It seems that nearly every day there's a new report about the decline of the journalism industry, a story about staff layoffs or word of a buyout. Those stories are hard for me to hear because I love this profession so much, and because it means that friends and colleagues are suffering, in addition to you, the news consumers.
In the past week I've been lucky to see a glimpse of journalism's future, and it looks bright. Twenty high school students from across the country have been working at the Columbia Missourian and KOMU as part of the Missouri Urban Journalism Workshop. Each student is paired with a professional mentor during the week.
These students have taken on the topic of health. They have been reporting stories about people who live with chronic conditions and no health insurance, talking to parents about child obesity and healthy eating, spending time on the MKT talking to joggers and asking people what they know about the Affordable Care Act.
The students' work is showcased on our website and at the Urban Pioneer website. And good work it is. I hope you'll take a look at it. We aimed to provide information about the Affordable Care Act and how it affects your life, as well as tips on wellness and medicine.
Through their reporting, they've been learning about the topic and about journalism. I asked the students to recount a few of the lessons they've learned during the 8-day workshop:
"I have a better respect for reporters and journalists. I thought I knew about reporting because I did it in high school, but that's garbage compared to what I've learned and done here," said Kylee May from Hondo, Texas.
"I learned a lot about interviewing," said Zillian "Zee" Krstic from New York, as he recounted an adventure he and his editor had while working on a story. "But you just get over it and need to be professional and conduct the interview."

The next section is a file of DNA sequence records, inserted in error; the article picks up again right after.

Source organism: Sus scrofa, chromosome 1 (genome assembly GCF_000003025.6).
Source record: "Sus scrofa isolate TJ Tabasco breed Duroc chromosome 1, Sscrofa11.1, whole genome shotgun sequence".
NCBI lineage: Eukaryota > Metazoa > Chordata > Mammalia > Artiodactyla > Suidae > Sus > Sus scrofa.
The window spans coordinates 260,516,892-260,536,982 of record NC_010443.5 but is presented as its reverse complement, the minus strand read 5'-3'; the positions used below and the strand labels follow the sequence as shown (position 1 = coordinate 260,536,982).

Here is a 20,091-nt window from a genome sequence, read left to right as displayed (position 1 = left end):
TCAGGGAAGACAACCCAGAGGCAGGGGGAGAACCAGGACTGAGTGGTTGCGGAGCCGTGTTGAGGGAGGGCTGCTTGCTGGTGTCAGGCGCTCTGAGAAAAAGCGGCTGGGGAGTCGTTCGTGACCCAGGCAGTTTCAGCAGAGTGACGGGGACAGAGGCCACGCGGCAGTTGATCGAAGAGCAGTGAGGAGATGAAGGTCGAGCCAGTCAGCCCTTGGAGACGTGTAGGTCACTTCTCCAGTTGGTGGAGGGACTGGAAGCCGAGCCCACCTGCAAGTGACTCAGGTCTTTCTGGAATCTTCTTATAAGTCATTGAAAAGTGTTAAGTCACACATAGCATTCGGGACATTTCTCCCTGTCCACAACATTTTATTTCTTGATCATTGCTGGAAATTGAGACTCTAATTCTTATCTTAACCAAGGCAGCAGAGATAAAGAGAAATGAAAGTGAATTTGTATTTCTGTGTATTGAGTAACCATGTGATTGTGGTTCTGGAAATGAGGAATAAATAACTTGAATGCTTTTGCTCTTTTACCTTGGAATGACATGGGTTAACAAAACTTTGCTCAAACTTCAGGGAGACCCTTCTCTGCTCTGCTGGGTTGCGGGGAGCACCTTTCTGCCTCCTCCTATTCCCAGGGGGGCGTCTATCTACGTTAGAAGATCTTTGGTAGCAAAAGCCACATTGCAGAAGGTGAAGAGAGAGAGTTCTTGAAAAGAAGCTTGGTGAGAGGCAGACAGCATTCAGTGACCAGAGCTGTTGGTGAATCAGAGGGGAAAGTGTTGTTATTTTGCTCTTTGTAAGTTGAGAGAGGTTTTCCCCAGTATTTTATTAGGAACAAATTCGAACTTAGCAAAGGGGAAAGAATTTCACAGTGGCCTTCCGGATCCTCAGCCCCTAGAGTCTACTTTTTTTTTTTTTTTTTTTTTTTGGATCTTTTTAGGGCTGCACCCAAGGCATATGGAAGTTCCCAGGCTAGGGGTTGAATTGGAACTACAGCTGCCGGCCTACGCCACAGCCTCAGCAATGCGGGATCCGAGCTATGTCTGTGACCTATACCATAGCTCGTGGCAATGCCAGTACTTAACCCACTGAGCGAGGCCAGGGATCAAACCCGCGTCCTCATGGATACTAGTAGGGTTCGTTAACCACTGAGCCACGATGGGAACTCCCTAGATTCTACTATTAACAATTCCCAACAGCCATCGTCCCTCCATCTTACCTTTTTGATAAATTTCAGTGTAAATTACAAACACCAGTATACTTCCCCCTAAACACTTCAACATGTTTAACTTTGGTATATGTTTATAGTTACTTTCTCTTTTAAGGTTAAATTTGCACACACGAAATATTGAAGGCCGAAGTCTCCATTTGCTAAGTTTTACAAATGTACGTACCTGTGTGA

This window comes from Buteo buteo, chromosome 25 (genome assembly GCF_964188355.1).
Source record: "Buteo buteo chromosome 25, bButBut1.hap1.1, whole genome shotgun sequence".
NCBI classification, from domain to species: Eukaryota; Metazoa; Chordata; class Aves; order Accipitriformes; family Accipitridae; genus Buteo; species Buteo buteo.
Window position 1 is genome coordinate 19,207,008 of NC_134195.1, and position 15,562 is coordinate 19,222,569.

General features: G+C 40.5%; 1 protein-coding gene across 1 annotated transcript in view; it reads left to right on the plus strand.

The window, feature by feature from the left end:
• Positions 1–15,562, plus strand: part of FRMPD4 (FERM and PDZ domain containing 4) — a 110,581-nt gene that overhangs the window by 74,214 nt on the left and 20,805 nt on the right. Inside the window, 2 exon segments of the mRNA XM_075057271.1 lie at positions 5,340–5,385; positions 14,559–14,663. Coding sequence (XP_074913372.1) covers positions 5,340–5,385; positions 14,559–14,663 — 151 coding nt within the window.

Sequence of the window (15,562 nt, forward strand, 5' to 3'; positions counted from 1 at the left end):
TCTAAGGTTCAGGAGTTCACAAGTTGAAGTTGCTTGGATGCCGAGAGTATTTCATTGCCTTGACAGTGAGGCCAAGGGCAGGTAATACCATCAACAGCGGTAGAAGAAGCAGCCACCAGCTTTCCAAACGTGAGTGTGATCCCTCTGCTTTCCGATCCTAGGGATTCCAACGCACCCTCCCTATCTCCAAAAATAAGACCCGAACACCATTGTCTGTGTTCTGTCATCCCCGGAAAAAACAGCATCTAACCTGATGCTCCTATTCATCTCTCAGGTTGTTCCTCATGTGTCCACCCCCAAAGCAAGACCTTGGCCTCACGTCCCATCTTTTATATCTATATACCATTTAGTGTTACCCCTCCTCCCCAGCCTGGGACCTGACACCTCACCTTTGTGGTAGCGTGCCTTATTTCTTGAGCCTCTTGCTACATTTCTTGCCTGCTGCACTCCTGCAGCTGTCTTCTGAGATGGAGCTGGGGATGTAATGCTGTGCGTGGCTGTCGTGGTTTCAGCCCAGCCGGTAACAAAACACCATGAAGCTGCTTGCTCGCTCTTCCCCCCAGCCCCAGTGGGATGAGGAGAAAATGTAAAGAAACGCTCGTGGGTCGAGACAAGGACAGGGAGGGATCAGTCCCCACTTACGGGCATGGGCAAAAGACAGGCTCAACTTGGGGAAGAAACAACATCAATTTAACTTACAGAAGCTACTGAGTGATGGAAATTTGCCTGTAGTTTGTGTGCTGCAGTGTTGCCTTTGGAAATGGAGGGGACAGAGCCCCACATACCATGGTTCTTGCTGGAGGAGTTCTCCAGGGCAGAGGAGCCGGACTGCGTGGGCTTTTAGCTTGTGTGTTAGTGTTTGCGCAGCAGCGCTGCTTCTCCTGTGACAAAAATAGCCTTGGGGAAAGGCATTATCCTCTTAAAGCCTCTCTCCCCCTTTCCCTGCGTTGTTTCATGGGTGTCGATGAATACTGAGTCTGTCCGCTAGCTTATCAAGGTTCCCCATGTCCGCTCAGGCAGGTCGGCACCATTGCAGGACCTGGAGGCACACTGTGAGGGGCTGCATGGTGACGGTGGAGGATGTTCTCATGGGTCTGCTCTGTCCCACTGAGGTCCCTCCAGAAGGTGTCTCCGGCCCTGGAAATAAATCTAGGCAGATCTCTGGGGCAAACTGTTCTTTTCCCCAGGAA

Students said they now know how challenging it is to find sources, talk to people they don't know and deal with unexpected surprises in reporting. Good lessons they're likely to recall years from now, I suspect.
Behind the scenes have been about 15 faculty editors, numerous student staff and the one woman who has been involved with the workshop for almost as long it has existed.
Since 1968, Doris Barnhart has been working with high school journalism programs at the Missouri School of Journalism. She's been part of the workshop for 39 of its 42 years and has recently announced her retirement.
Those of us affiliated with the workshop will miss Barnhart's presence. The students and faculty editors who participate in future years are sure to hear stories about her energetic personality and decades of involvement. She has been the workshop "mom" to more than 900 students over the years.
With a mentor like Barnhart to nudge them along and the lessons they've learned at the Missouri Urban Journalism Workshop, I have no doubt that these students will continue to push journalism forward and seek better information for tomorrow's news consumers.
Laura Johnston is senior news editor at the Columbia Missourian and has served as MUJW's managing editor for two years.